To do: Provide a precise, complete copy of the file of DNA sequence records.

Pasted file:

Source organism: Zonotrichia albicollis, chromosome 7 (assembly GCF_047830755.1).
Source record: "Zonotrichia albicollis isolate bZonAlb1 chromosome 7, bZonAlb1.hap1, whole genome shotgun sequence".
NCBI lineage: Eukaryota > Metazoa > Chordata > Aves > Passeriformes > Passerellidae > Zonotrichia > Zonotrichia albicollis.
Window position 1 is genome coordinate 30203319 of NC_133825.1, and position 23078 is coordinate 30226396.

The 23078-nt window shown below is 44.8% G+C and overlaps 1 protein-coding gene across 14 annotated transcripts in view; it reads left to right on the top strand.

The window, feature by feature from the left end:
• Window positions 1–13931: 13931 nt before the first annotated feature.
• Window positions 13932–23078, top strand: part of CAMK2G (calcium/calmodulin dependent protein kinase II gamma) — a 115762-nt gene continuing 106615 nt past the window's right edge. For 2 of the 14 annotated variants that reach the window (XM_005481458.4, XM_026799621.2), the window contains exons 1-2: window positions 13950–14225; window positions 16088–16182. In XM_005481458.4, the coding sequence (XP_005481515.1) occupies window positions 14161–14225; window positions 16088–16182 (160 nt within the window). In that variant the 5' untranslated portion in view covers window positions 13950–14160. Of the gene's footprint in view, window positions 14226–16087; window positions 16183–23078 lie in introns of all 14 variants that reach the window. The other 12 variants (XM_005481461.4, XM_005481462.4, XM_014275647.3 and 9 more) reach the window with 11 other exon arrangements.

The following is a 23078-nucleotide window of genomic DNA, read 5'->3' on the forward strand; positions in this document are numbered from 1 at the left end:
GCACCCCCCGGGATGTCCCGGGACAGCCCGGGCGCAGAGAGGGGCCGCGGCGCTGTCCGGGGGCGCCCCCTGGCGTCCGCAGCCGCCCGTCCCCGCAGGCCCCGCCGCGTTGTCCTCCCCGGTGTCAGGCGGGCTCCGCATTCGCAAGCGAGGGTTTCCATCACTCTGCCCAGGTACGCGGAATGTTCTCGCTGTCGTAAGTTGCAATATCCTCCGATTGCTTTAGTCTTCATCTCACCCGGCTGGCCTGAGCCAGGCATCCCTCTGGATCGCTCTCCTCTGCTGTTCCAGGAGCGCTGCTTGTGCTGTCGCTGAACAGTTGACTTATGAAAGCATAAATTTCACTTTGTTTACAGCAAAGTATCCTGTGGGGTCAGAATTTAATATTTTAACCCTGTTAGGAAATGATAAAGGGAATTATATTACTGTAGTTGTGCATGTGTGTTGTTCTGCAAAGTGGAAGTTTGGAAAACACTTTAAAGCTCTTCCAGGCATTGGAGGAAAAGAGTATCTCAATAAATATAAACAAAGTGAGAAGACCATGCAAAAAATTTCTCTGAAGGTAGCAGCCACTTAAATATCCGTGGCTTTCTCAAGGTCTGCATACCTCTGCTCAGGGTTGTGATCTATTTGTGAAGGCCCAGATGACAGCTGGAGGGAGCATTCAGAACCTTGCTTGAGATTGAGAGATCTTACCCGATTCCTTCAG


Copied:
Source organism: Zonotrichia albicollis, chromosome 7 (assembly GCF_047830755.1).
Source record: "Zonotrichia albicollis isolate bZonAlb1 chromosome 7, bZonAlb1.hap1, whole genome shotgun sequence".
NCBI lineage: Eukaryota > Metazoa > Chordata > Aves > Passeriformes > Passerellidae > Zonotrichia > Zonotrichia albicollis.
Window position 1 is genome coordinate 30203319 of NC_133825.1, and position 23078 is coordinate 30226396.

The 23078-nt window shown below is 44.8% G+C and overlaps 1 protein-coding gene across 14 annotated transcripts in view; it reads left to right on the top strand.

The window, feature by feature from the left end:
• Window positions 1–13931: 13931 nt before the first annotated feature.
• Window positions 13932–23078, top strand: part of CAMK2G (calcium/calmodulin dependent protein kinase II gamma) — a 115762-nt gene continuing 106615 nt past the window's right edge. For 2 of the 14 annotated variants that reach the window (XM_005481458.4, XM_026799621.2), the window contains exons 1-2: window positions 13950–14225; window positions 16088–16182. In XM_005481458.4, the coding sequence (XP_005481515.1) occupies window positions 14161–14225; window positions 16088–16182 (160 nt within the window). In that variant the 5' untranslated portion in view covers window positions 13950–14160. Of the gene's footprint in view, window positions 14226–16087; window positions 16183–23078 lie in introns of all 14 variants that reach the window. The other 12 variants (XM_005481461.4, XM_005481462.4, XM_014275647.3 and 9 more) reach the window with 11 other exon arrangements.

The following is a 23078-nucleotide window of genomic DNA, read 5'->3' on the forward strand; positions in this document are numbered from 1 at the left end:
GCACCCCCCGGGATGTCCCGGGACAGCCCGGGCGCAGAGAGGGGCCGCGGCGCTGTCCGGGGGCGCCCCCTGGCGTCCGCAGCCGCCCGTCCCCGCAGGCCCCGCCGCGTTGTCCTCCCCGGTGTCAGGCGGGCTCCGCATTCGCAAGCGAGGGTTTCCATCACTCTGCCCAGGTACGCGGAATGTTCTCGCTGTCGTAAGTTGCAATATCCTCCGATTGCTTTAGTCTTCATCTCACCCGGCTGGCCTGAGCCAGGCATCCCTCTGGATCGCTCTCCTCTGCTGTTCCAGGAGCGCTGCTTGTGCTGTCGCTGAACAGTTGACTTATGAAAGCATAAATTTCACTTTGTTTACAGCAAAGTATCCTGTGGGGTCAGAATTTAATATTTTAACCCTGTTAGGAAATGATAAAGGGAATTATATTACTGTAGTTGTGCATGTGTGTTGTTCTGCAAAGTGGAAGTTTGGAAAACACTTTAAAGCTCTTCCAGGCATTGGAGGAAAAGAGTATCTCAATAAATATAAACAAAGTGAGAAGACCATGCAAAAAATTTCTCTGAAGGTAGCAGCCACTTAAATATCCGTGGCTTTCTCAAGGTCTGCATACCTCTGCTCAGGGTTGTGATCTATTTGTGAAGGCCCAGATGACAGCTGGAGGGAGCATTCAGAACCTTGCTTGAGATTGAGAGATCTTACCCGATTCCTTCAG